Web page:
Security company F-Secure has found a way to open Hotel locks from VingCard Vision. The researchers worked for years on the exploit. They do not disclose details to prevent burglaries.
Parent company Assa Abloy has released a patch for VingCard Vision that the hotel must implement to protect itself against the attack, says F-Secure . Hotels with the newer Visionline system are not vulnerable, reports Wired . It is unknown how many hotels are now vulnerable. It would be a minimum of 500,000 hotels, but the number can also run into the millions. The key system is in use worldwide.
The attack works with a Proxmark and software made by F-Secure. With reverse engineering, the researchers have found a method to limit the number of possible masterkeys when they have access to a pass that has ever been used at a hotel. The Proxmark can then attempt to try the master key at a door with lock in the hotel. That often works within twenty attempts.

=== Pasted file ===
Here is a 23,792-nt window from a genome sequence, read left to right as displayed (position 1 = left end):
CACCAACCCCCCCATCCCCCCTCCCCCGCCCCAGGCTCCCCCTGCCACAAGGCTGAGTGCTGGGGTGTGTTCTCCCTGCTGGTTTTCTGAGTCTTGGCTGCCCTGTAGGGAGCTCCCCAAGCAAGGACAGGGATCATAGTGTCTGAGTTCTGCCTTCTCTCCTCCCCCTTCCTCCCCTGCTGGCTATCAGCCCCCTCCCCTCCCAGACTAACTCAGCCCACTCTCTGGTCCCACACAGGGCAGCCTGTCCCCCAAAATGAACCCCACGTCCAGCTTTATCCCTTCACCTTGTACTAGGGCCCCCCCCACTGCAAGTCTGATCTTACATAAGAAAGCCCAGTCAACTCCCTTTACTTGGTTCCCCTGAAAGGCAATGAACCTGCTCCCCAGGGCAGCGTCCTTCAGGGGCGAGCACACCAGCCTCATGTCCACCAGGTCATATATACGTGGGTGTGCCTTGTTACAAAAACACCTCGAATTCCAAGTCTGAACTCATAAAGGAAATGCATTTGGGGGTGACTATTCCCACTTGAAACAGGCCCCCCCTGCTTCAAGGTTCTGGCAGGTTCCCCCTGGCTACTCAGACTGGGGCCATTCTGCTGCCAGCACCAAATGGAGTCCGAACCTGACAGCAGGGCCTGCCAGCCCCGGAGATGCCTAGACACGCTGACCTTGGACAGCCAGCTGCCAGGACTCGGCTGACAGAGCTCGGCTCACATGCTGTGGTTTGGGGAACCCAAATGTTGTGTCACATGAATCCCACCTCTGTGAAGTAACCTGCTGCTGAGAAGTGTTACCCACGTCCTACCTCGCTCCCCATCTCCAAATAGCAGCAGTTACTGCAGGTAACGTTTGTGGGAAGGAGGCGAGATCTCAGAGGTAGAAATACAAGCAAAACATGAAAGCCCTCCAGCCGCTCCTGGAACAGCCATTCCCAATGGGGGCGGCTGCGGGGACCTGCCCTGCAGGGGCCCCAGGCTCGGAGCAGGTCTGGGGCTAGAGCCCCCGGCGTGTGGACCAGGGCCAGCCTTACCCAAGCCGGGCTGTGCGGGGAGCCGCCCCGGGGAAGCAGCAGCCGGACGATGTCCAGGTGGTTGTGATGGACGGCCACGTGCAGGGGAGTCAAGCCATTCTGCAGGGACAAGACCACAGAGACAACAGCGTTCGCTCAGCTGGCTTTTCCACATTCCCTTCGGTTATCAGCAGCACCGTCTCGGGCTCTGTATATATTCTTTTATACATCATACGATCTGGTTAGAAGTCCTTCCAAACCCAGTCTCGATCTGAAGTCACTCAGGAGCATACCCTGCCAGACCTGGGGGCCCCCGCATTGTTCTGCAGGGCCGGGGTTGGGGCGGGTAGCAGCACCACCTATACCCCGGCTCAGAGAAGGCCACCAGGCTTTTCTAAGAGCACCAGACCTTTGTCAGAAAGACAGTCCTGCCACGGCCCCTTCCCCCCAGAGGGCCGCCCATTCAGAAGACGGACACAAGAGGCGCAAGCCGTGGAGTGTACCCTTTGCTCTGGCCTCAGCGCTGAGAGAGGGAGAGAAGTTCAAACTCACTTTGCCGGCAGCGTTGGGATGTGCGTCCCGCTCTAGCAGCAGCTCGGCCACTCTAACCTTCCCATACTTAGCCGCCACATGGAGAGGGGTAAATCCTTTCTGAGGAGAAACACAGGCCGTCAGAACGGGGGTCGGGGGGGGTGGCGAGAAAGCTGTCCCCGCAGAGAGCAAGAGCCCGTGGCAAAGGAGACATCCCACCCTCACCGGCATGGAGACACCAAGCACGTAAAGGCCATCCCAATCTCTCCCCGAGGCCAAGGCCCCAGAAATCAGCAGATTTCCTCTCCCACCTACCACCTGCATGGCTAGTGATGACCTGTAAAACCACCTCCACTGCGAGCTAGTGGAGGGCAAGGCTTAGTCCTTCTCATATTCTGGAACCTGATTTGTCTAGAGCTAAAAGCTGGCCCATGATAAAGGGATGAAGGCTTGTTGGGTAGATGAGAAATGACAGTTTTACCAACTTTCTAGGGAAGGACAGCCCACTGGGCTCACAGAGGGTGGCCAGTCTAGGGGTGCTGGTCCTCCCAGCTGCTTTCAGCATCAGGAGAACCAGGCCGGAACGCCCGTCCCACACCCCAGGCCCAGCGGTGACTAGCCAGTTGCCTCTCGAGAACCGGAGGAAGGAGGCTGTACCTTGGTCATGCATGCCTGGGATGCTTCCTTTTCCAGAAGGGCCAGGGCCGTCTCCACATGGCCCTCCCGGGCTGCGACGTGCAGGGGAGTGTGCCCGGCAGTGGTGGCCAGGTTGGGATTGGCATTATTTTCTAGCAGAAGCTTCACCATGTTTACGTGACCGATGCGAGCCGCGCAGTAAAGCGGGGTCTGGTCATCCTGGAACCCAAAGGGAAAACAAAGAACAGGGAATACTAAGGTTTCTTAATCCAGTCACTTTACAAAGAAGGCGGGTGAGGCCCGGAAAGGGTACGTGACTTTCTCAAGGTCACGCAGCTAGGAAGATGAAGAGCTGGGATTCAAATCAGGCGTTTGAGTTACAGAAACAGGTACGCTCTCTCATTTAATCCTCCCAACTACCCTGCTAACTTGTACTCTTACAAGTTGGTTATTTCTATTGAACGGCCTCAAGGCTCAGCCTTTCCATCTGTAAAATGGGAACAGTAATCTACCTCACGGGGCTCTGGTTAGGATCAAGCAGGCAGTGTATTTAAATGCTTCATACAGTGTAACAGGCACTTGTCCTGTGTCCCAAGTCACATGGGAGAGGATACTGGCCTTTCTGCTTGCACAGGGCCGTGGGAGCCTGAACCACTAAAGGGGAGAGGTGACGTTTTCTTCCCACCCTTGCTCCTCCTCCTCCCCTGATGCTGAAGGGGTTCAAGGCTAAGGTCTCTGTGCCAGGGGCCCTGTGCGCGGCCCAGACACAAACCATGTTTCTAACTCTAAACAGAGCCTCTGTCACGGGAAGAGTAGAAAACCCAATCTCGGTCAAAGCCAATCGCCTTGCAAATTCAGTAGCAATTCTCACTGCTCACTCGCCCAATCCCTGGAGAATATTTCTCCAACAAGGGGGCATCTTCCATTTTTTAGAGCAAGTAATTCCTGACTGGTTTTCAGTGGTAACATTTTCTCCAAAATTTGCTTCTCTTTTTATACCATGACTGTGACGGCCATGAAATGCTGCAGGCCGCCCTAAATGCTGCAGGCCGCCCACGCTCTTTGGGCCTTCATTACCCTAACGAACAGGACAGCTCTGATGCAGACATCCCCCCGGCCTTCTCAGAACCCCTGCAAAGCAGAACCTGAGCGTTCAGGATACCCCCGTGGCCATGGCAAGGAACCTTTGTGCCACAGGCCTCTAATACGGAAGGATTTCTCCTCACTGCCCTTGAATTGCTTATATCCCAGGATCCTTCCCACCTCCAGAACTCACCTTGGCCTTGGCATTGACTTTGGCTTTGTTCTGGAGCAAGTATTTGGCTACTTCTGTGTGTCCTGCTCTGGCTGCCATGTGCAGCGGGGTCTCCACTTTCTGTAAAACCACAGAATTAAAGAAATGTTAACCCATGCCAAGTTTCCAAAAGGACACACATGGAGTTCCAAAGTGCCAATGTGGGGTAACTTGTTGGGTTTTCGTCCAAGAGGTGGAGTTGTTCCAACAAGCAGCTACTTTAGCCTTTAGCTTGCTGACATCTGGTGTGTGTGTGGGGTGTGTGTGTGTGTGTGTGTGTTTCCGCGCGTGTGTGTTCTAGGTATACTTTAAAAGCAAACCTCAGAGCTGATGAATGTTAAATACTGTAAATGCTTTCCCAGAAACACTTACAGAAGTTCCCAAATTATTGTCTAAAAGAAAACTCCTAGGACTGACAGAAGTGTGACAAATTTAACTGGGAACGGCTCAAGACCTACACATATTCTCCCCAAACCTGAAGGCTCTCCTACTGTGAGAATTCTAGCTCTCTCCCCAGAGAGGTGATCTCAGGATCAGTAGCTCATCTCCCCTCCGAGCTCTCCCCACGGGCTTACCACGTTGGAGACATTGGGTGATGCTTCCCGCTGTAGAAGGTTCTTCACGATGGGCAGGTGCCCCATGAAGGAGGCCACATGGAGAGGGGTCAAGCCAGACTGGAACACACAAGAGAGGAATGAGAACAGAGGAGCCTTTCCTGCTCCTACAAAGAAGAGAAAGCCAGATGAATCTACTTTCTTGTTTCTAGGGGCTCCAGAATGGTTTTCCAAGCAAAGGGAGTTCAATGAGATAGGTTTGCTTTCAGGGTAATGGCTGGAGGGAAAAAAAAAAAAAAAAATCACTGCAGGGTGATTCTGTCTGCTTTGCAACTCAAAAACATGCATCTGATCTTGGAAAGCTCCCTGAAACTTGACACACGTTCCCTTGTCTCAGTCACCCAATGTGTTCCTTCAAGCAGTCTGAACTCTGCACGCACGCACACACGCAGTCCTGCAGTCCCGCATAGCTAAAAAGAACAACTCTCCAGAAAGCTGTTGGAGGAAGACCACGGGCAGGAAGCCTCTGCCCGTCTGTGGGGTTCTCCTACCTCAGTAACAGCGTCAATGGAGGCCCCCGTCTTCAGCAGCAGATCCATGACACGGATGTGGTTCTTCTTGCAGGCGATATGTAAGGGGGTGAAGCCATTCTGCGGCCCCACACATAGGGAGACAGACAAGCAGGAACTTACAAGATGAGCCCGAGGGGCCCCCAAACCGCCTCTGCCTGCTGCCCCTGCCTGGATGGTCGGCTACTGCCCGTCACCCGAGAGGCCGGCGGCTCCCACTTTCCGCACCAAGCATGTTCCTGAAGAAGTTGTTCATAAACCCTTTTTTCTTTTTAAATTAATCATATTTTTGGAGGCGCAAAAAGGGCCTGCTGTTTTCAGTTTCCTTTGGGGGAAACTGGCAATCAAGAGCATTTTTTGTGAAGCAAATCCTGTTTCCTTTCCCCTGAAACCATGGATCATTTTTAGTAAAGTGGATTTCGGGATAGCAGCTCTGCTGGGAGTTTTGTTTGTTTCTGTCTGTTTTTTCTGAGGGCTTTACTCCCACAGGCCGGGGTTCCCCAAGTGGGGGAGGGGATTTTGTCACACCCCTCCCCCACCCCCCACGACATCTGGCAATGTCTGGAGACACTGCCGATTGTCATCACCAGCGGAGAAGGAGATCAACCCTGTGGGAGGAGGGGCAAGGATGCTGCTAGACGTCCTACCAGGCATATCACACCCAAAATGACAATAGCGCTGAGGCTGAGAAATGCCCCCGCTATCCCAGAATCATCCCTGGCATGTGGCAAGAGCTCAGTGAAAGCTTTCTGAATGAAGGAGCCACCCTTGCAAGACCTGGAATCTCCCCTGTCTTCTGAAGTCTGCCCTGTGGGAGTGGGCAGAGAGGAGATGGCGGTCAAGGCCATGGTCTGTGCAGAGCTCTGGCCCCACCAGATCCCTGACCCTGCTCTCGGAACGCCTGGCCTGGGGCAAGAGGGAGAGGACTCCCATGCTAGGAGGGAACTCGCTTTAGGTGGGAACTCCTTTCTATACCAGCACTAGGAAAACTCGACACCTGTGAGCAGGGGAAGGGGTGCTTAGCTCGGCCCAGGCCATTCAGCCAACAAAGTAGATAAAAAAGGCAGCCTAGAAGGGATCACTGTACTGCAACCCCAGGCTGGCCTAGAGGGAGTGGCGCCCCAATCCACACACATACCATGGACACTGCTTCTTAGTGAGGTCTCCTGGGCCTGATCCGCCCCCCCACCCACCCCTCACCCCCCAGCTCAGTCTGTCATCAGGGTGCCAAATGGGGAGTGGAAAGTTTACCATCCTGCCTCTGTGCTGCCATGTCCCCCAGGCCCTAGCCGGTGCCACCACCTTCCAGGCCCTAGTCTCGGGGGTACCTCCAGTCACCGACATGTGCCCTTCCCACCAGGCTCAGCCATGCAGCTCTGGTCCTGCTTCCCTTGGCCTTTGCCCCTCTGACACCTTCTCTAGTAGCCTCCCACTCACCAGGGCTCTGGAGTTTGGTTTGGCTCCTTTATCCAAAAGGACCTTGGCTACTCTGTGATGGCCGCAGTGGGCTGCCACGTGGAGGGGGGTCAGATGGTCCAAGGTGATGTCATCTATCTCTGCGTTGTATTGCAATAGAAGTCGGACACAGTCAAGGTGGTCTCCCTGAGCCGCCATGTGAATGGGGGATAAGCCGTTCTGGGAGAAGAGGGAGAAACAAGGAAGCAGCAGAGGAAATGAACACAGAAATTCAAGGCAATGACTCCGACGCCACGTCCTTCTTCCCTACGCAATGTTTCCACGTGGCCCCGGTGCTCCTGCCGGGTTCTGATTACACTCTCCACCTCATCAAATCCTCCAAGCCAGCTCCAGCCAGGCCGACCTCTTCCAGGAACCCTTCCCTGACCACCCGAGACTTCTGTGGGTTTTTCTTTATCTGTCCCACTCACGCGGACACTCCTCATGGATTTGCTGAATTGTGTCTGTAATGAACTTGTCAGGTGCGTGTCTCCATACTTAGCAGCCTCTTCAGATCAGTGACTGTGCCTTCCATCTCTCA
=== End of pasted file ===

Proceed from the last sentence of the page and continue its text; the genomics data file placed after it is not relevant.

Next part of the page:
In addition, it turned out to be possible with a bug in the software for Vision locks to read the database with current guests. It also turned out to be possible to add guests, edit data and delete data.
F-Secure has been busy locating the exploit since 2003, after a laptop of an employee mysteriously disappeared from a hotel room. The security company told Assa Abloy about the leak a year ago.
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